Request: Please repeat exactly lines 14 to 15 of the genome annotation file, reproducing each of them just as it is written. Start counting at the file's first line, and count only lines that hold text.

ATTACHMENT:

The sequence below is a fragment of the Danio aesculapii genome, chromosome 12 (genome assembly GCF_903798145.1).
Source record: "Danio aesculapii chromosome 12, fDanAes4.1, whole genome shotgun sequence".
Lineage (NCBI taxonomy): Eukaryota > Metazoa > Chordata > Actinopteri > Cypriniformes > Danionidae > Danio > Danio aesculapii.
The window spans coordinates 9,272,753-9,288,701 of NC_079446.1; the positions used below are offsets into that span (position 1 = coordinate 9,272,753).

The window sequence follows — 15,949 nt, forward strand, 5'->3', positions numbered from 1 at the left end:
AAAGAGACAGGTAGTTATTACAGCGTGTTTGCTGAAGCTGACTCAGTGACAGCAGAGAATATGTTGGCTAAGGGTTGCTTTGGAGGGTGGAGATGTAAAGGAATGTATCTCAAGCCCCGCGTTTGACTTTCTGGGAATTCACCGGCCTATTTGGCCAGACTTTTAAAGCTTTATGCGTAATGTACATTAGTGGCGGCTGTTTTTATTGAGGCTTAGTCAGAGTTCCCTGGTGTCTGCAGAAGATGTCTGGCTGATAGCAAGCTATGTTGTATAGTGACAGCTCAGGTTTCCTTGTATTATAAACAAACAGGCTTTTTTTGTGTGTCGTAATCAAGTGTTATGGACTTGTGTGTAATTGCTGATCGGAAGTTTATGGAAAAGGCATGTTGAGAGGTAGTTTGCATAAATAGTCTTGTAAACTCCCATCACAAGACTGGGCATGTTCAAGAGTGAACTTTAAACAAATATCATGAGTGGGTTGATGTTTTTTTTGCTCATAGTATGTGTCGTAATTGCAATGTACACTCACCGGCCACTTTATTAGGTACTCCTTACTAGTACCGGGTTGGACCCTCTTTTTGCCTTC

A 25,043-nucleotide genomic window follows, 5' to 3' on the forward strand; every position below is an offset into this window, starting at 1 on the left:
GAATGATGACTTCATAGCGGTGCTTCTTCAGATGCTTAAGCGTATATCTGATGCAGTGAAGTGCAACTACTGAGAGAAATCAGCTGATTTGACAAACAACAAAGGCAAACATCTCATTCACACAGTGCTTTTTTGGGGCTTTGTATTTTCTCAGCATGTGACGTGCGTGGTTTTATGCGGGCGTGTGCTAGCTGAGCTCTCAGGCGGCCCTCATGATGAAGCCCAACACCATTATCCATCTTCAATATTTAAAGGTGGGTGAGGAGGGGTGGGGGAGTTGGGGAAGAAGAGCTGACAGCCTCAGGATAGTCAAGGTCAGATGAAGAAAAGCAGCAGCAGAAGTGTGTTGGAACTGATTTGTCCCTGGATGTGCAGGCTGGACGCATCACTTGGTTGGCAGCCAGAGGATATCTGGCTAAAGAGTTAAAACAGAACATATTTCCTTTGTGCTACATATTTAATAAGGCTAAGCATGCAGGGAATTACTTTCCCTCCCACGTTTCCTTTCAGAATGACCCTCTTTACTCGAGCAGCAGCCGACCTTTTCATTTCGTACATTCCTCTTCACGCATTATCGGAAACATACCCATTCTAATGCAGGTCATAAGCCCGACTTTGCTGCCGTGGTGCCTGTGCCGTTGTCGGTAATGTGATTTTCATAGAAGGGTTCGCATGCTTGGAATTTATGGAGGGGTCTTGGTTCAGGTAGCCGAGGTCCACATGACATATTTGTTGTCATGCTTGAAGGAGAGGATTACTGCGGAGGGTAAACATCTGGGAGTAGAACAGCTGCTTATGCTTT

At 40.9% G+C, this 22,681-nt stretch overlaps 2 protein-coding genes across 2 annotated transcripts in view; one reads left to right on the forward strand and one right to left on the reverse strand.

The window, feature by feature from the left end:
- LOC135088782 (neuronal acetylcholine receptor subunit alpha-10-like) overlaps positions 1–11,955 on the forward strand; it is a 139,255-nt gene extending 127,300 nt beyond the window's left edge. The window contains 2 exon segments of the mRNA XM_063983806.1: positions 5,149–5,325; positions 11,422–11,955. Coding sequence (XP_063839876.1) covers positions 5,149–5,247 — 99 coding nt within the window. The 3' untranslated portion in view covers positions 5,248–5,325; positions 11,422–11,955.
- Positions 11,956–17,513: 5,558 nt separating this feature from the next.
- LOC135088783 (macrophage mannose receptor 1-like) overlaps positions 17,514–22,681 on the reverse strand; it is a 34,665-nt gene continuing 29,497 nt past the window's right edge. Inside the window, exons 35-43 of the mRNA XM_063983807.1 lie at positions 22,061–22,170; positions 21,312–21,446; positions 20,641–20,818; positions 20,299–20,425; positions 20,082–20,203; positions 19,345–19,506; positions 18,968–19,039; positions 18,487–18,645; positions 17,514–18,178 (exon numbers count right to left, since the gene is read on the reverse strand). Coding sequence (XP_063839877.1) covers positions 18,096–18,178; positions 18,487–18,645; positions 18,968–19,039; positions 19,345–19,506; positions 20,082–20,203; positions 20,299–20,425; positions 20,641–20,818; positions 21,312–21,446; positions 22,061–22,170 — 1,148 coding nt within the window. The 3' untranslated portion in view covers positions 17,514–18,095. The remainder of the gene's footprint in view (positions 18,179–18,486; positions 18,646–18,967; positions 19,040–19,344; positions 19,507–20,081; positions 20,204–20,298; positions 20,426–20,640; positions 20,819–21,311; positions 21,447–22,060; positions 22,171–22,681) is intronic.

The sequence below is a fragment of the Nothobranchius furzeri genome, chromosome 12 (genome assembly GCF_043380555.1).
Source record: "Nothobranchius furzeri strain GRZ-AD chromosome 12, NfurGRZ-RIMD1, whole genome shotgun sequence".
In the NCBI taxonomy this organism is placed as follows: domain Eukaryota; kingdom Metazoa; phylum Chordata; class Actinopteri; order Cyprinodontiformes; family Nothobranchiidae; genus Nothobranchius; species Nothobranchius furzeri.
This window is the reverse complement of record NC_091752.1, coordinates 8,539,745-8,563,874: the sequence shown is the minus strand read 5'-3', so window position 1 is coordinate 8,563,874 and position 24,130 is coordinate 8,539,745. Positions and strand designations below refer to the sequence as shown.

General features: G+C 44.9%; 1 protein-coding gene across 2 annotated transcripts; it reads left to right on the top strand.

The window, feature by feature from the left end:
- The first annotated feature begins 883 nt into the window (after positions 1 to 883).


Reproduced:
The sequence below is a fragment of the Nothobranchius furzeri genome, chromosome 12 (genome assembly GCF_043380555.1).
Source record: "Nothobranchius furzeri strain GRZ-AD chromosome 12, NfurGRZ-RIMD1, whole genome shotgun sequence".